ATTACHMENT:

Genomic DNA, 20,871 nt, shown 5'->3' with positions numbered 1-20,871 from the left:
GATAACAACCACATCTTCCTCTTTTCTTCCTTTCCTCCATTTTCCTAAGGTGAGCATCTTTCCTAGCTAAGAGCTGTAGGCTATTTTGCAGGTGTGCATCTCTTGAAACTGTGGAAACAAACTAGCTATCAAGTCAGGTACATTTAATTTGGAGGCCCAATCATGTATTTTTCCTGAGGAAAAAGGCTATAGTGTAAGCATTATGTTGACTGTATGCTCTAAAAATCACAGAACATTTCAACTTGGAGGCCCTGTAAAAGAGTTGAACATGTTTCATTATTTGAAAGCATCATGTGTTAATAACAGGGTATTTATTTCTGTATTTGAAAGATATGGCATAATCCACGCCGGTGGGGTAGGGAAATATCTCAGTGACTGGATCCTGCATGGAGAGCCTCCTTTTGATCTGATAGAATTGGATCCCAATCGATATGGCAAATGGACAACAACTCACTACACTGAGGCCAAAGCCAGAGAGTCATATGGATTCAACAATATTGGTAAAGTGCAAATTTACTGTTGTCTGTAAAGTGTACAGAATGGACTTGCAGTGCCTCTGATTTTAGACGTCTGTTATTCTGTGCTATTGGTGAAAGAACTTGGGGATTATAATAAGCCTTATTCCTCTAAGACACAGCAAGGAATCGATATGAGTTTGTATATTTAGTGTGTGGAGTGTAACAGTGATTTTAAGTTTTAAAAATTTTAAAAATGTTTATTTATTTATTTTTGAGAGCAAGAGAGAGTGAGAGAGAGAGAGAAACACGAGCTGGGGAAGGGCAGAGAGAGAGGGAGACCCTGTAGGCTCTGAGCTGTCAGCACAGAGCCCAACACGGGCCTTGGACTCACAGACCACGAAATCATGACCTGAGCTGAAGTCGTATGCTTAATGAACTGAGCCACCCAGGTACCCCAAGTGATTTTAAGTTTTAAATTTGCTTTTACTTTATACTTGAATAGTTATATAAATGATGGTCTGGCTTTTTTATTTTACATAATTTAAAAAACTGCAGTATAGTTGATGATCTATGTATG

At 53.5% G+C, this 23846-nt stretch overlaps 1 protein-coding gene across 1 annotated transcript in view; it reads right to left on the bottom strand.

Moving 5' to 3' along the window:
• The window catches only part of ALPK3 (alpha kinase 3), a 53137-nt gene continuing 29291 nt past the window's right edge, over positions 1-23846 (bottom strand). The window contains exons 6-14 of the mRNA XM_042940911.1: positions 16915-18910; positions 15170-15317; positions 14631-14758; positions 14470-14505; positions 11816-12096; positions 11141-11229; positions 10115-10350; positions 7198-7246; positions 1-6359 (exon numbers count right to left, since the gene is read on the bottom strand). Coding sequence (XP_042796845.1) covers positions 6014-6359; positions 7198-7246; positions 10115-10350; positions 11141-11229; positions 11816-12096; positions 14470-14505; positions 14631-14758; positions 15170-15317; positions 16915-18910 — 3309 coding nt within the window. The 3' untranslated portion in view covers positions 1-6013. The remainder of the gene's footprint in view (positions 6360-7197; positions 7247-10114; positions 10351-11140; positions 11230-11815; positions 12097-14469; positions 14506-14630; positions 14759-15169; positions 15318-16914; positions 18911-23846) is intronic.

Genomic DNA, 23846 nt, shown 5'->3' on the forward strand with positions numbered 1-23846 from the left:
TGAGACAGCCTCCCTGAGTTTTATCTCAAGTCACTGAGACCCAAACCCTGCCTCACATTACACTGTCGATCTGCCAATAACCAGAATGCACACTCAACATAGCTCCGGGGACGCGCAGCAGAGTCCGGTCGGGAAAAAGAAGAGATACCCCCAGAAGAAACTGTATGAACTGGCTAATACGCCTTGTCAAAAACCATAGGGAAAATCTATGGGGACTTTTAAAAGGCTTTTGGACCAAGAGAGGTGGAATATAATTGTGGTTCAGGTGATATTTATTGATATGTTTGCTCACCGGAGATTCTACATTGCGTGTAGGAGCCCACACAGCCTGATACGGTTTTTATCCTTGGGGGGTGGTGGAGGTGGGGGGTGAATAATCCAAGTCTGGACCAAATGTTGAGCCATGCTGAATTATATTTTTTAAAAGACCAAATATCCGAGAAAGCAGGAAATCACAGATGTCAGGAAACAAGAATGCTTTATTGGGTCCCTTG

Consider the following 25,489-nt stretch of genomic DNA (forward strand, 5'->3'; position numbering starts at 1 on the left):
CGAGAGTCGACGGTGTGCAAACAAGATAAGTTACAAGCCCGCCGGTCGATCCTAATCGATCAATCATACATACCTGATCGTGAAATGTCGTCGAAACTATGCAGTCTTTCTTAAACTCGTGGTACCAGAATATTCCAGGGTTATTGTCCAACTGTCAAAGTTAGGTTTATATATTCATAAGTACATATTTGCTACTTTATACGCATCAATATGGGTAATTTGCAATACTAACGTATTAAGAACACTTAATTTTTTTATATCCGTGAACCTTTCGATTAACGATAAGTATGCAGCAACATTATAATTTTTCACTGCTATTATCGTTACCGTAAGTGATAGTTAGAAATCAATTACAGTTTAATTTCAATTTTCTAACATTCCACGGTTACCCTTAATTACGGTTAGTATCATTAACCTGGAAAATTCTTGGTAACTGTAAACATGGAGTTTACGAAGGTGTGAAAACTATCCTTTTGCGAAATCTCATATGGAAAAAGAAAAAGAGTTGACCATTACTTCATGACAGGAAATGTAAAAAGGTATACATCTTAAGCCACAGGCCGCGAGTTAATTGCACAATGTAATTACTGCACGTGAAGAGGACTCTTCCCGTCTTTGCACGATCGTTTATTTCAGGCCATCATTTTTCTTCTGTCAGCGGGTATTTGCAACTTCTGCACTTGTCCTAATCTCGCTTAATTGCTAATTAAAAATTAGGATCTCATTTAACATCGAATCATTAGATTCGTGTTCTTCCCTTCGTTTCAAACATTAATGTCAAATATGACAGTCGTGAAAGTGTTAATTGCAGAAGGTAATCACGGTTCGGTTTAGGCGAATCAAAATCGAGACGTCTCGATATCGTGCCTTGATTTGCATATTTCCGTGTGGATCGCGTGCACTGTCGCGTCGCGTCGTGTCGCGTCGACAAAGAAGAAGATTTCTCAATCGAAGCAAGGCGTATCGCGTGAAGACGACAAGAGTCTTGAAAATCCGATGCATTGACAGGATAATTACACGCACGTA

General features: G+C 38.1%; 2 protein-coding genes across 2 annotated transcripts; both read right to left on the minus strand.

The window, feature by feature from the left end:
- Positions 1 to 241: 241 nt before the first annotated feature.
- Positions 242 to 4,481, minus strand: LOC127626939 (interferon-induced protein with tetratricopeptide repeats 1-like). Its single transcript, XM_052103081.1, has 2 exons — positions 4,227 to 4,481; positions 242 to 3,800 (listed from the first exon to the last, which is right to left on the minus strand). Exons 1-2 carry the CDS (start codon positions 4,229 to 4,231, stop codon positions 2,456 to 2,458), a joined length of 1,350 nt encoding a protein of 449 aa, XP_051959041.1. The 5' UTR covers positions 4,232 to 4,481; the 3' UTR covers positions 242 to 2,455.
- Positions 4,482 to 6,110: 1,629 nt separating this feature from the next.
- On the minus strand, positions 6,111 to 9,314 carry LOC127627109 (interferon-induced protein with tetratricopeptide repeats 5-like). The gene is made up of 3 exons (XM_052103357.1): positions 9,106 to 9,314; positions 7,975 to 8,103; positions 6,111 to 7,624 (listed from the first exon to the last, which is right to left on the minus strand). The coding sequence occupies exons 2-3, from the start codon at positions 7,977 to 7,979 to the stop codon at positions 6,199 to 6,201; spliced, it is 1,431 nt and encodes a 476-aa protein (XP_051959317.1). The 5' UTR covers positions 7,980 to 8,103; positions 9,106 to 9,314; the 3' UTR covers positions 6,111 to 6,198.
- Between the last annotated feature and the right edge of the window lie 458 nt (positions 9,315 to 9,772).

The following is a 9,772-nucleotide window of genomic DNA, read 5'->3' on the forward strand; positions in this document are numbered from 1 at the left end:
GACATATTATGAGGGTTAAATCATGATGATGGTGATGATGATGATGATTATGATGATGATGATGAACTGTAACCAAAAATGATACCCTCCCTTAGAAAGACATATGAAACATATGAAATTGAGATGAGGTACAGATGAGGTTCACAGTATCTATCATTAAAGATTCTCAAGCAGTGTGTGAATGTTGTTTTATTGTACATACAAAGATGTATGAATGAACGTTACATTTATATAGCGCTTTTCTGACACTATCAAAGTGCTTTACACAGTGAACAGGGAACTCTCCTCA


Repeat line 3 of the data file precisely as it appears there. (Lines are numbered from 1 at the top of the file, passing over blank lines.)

At 53.5% G+C, this 23846-nt stretch overlaps 1 protein-coding gene across 1 annotated transcript in view; it reads right to left on the bottom strand.